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sTamprockcoin

I spent the afternoon fossiling. I've always called these turnitella. Is this correct/are they even identifiable?  They're from the Surilian - Wills Creek Formation. I did no prep except a quick rinse. I'm looking forward to working on these. I've also posted in the Pennsylvania section 3 different "forms" of Favosites that I found in the same formation. 

Spirals 1.jpg

Spirals 2 bottom.jpg

Spirals 2 top.jpg

Spirals 3 bottom.jpg

Spirals 3 top.jpg

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That is a really nice slab of gastropods. I would have called them turritella too but others will have more to say on that...

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sTamprockcoin

That's actually 3 different samples and there's more out there I only spent about 20 minutes there.

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Nice ones.
Unfortunately, they can't be Turritella gastropods with temporal range from Cretaceous to recent. Wills Creek Formation of Pennsylvania, Maryland, Virginia, and West Virginia is Silurian in age and contains fossils from the Pridoli to the Ludlow epoch.
Maybe, Turnitella ? :)

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I think Hormotoma would be a good candidate.

Also, I'm wondering if they couldn't be from the Mckenzie formation, rather than from Wills Creek Formation.

Edited by abyssunder
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sTamprockcoin

The location is definitely Wills Creek formation as per the interactive PA geologic survey map and the Blair County Geology report.

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Really nice collection of gastropod internal molds there, Tim. Without surface features of the shells such as ribbing or ornamentation it will be difficult to come up with a precise ID, but Hormotoma looks like a decent guess. Glad to see you're getting out and sharing your finds with us.

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I'll also go with Hormotoma, but only because I don't know many other paleozoic gastropods that look like those. It does occur in the Silurian at any rate.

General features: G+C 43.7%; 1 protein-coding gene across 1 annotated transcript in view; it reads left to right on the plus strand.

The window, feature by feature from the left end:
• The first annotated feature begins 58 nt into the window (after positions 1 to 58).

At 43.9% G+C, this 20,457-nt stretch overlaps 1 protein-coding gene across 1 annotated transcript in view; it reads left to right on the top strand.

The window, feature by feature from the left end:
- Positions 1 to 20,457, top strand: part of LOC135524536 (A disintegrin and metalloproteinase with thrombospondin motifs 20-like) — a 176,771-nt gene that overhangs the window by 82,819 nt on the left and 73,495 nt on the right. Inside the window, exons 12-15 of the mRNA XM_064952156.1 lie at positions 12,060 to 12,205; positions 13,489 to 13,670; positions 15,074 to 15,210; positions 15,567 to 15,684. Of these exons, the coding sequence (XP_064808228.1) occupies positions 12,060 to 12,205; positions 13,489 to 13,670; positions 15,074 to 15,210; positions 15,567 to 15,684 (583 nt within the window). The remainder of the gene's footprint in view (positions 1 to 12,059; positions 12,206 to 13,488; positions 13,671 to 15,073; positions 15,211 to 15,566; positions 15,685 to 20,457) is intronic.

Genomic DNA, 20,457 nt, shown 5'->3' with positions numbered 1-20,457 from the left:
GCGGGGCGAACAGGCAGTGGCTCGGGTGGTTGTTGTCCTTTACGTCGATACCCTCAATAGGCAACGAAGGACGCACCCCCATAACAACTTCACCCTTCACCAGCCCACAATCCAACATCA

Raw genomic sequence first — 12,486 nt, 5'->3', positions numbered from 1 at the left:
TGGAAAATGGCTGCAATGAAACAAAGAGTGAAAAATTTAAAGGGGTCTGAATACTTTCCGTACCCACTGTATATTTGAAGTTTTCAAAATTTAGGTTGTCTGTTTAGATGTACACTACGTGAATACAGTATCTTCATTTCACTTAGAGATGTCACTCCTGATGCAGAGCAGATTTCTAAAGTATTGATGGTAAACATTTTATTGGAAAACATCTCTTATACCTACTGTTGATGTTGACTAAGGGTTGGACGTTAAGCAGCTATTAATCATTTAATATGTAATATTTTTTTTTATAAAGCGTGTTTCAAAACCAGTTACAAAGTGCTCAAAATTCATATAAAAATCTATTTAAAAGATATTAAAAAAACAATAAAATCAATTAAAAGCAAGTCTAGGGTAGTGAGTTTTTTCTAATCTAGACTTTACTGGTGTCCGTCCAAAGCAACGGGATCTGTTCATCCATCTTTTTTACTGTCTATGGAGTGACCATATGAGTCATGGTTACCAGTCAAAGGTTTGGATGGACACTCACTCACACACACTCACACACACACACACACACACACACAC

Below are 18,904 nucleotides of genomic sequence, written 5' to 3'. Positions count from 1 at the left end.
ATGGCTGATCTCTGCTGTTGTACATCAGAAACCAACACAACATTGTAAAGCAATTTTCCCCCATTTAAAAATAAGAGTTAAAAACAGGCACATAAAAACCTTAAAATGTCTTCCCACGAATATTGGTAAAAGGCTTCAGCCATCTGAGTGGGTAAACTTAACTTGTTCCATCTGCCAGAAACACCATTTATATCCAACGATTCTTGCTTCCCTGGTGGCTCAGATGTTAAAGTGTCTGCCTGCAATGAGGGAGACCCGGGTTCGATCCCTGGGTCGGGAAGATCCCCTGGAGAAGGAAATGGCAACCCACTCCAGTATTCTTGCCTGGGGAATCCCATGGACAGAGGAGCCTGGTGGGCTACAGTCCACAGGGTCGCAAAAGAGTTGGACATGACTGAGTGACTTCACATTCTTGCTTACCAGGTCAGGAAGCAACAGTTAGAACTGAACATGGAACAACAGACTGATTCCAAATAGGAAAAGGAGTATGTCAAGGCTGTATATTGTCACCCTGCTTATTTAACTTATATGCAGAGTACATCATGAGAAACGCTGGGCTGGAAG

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  • 2 weeks later...
On ‎3‎/‎25‎/‎2017 at 8:44 PM, abyssunder said:

I think Hormotoma would be a good candidate.

Also, I'm wondering if they couldn't be from the Mckenzie formation, rather than from Wills Creek Formation.

 

I agree Holotoma sp. is probably it.

 

I think this is probably Wills Creek material we're looking at. Gastropods like these are quite common in some of the limestone layers, where as the McKenzie tends to be mostly just ostracodes, brachiopods and hash material (by the way, be on the lookout for ostracoderm plates when you're in the transitional zones in the Wills Creek).

 

I have a bunch of McKenzie Formation stuff from near one of Jasper Burn's old sites that I could post, lots of hash limestone with crinoids and brachiopods. Unfortunately I only found a couple of trilobite molt fragments, and no eurypterids (the two things I wanted to find the most!).

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sTamprockcoin

This locality is a highway road cut almost in the middle of a 3 mile long ridge. Jeff P collected localities along the ride last fall. I have seen a nice variety of fauna  from ostracodes to trilobites! There are numerous cuts  created by shopping plazas along the ridge so its easy collecting from a fairly soft formation.

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